The crowds were huge as we passed the stadium. A slight difference of the start of this second loop took us around the northern edge of the stadium, toward the woodsy trails of Eläintarha park. We then crossed over the Aurora Bridge (Auroransilta), a beautifully designed steel arch bridge over Nordenskiöldinkatu. By then, the 4:30 pacers had passed by me, which I had expected, considering my purposeful slow down since the halfway point of the race. We followed Nordenskiöldinkatu turning right onto Mannerheimintie and back onto the familiar roads we took some three hours ago.

Making our second loop on the islands
The second time around the islands was admittedly harder, with tired legs pushing forward as best as they possibly could.  The hills seemed much more magnified as we ran from island to island with my continued efforts to dial back my exertion; there was no need for me to push because it was more important for me to conserve my muscles for my second marathon the next morning.  I walked every hill, and took liberal walk breaks throughout the next several miles. Still, I ran when it felt comfortable, especially on straight flat sections, and through areas where the downhill was manageable.  It was great to even see some of the same people who were out earlier for our first pass still out and cheering runners on a couple hours later.  Miles 18-21/Kilometers 29-34 were admittedly slower than what I had run rather consistently in earlier miles, but they still weren't far off of the pace; the 4:30 pacers, even though out of my line of sight, were only a few minutes ahead.

40 km mark!
We reached the Baana and what I considered the "home stretch" of the race, with only two miles left to go, and only 4:13 on my watch.  I was definitely going to go under 5 hours, but wasn't expecting to be this much under 5.  Like before, I used this flat section to my advantage and clocked a couple faster miles.  I had it in my head that I could run under 4:45 easy.  Mile 25 was a 4:24, and all I had left was to run past Finlandia Concert Hall, the sidewalk along the edge of Töölö Bay, and the sidewalk past Olympic Stadium to the finish line inside the football stadium.  I managed to spot a corgi just before turning into the stadium, and while I really wanted a picture -- I had a job to do, to finish my race in a decent time!  We turned into the stadium, now running on the astroturf, making my way to the finish line, and I crossed the mat in 4:39:42; it turns out I stayed only less than ten minutes behind the 4:30 pacers all that time since they passed me 25K into the race!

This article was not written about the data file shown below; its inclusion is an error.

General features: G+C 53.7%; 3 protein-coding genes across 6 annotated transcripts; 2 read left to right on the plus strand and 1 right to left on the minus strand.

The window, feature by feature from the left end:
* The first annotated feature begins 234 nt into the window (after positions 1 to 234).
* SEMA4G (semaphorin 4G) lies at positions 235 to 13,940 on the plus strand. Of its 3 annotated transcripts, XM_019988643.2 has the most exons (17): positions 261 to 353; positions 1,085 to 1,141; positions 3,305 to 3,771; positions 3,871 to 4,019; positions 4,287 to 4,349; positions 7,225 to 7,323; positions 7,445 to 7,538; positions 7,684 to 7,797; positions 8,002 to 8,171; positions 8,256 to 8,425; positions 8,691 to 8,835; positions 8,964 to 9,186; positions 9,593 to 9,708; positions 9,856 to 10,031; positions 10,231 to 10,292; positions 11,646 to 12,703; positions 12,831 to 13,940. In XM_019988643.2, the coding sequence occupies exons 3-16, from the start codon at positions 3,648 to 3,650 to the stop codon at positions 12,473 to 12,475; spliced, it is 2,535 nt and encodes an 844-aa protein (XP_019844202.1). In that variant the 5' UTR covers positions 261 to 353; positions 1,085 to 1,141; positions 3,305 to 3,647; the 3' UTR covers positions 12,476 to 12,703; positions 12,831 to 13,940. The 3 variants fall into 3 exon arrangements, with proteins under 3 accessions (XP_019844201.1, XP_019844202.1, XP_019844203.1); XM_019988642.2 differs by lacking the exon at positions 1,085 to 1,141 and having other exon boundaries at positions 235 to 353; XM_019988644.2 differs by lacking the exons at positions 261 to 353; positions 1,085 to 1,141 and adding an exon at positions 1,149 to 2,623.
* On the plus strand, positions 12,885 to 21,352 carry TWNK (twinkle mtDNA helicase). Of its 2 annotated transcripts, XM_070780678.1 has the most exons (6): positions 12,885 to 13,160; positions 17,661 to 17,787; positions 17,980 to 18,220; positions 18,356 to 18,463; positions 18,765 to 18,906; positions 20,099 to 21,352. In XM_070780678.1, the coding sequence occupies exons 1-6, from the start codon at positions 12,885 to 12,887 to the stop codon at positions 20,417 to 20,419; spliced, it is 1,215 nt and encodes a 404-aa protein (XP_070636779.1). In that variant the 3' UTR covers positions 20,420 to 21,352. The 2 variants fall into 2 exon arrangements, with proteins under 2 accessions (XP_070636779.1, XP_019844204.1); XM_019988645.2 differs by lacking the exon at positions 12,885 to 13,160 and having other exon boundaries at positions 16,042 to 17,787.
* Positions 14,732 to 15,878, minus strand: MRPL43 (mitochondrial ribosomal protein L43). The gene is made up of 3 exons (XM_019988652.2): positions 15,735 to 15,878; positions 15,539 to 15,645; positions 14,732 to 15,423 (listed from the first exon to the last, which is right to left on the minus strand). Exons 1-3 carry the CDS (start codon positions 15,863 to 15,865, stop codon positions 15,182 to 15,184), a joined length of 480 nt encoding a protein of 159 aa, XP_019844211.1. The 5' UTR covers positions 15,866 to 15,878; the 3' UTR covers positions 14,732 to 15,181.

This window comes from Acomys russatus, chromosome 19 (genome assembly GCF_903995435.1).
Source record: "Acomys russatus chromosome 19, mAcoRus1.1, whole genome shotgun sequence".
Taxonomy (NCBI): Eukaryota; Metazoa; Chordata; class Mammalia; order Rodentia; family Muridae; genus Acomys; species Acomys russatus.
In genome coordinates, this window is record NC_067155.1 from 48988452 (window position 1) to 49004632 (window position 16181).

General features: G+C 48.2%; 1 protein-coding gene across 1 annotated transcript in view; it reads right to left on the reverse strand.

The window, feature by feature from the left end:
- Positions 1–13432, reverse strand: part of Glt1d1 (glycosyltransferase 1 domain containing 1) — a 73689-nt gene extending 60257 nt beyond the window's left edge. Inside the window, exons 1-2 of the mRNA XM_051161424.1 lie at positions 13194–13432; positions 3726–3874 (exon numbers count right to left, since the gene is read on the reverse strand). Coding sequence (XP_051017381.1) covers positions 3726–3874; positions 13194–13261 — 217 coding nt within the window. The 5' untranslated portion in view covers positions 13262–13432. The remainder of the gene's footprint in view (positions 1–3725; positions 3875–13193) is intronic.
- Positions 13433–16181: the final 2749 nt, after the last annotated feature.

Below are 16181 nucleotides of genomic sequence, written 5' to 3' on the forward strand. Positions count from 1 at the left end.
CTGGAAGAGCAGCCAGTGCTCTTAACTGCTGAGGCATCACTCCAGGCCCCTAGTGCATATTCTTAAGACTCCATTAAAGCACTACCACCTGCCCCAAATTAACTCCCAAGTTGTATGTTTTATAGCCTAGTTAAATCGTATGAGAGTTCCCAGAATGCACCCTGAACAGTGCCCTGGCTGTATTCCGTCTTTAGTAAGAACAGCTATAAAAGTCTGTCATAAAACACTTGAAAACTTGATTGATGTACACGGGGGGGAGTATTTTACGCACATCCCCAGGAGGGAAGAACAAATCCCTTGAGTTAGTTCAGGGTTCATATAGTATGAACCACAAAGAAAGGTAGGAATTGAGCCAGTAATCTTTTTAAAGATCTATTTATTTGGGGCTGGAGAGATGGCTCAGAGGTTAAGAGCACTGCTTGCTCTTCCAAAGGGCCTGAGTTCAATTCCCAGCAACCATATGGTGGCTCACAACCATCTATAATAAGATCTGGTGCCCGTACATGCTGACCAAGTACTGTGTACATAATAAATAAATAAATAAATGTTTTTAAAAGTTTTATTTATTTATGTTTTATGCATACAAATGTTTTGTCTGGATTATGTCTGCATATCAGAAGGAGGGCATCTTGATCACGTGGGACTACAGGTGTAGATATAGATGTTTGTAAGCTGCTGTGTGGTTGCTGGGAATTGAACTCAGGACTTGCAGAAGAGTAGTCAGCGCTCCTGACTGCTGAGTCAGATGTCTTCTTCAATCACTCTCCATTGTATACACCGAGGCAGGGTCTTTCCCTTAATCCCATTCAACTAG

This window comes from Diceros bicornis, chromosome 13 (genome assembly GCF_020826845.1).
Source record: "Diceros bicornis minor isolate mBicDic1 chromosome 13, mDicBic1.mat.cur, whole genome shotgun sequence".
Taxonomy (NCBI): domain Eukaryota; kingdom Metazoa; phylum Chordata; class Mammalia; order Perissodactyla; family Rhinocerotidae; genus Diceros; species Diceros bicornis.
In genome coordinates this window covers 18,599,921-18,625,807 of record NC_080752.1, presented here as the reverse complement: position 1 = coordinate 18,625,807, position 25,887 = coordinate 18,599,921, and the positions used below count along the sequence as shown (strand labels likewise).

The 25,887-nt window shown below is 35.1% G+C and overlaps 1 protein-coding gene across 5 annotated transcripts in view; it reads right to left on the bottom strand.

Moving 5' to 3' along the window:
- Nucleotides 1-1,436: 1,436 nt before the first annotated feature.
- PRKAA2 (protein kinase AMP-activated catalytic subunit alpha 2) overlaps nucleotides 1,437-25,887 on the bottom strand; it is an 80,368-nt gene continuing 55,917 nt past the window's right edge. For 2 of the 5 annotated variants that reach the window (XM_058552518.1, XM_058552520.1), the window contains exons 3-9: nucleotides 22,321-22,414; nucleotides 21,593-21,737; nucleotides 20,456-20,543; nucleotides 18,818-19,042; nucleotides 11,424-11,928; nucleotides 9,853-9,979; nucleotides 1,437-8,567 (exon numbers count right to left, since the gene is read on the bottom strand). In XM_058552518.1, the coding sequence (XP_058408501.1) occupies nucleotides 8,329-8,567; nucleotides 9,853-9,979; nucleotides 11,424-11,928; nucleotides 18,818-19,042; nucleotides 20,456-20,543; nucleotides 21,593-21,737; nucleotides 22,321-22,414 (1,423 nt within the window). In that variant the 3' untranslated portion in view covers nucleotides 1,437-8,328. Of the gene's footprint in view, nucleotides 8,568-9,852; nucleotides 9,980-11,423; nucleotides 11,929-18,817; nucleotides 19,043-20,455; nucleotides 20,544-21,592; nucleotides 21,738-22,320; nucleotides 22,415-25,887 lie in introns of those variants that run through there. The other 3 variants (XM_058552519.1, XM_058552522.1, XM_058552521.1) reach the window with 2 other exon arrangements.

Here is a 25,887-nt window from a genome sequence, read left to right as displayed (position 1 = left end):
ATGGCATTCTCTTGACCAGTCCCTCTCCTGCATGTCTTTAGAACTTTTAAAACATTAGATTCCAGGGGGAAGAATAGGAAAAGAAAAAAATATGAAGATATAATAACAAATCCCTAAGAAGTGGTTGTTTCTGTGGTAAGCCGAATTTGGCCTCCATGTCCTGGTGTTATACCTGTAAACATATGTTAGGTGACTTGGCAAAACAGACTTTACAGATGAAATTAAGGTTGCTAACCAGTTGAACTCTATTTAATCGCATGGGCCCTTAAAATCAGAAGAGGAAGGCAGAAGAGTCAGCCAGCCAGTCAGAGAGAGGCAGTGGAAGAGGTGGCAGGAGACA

Running past the Finlandia Concert Hall
With Wojtek and Dati
I gleefully got my medal, and rested my legs (also enjoying a cup of coffee!) while I waited for Wojtek and Dati to come in.  They both ran in together, sporting their own country's respective flags, which was a fun sight to see as the Polish and Indonesian flags are both red and white horizontal fields, but inverses of each other!  After quite a few photos together (including one that would be taken by the social media managers of the Helsinki City Marathon, who caught wind of our double marathon feat that weekend, and would feature us on their Facebook and Instagram pages), we exited the stadium and they joined me for a few photos back at the Paavo Nurmi statue, including helping me with my headstand photo, before we parted ways, and I took a city bike back to the train station to catch the next train back to the airport, back to my hotel room to catch as many hours of sleep as possible before having to wake up for my morning flight.
Victory Headstand at the Paavo Nurmi statue!
With fellow double marathoner, Paul!
Having a 5:30 am flight meant being up very early to get dressed for the race underneath some sweats, then walking over to the other terminal to get through security.  While waiting for the flight, I found my friend Paul, who I had spoken to about possibly doing this crazy double marathon weekend - I wasn't sure if he was going to do it, but lo and behold, he was! We would sit together on the rather empty flight to Riga, Latvia, ready to take on our second race of the weekend!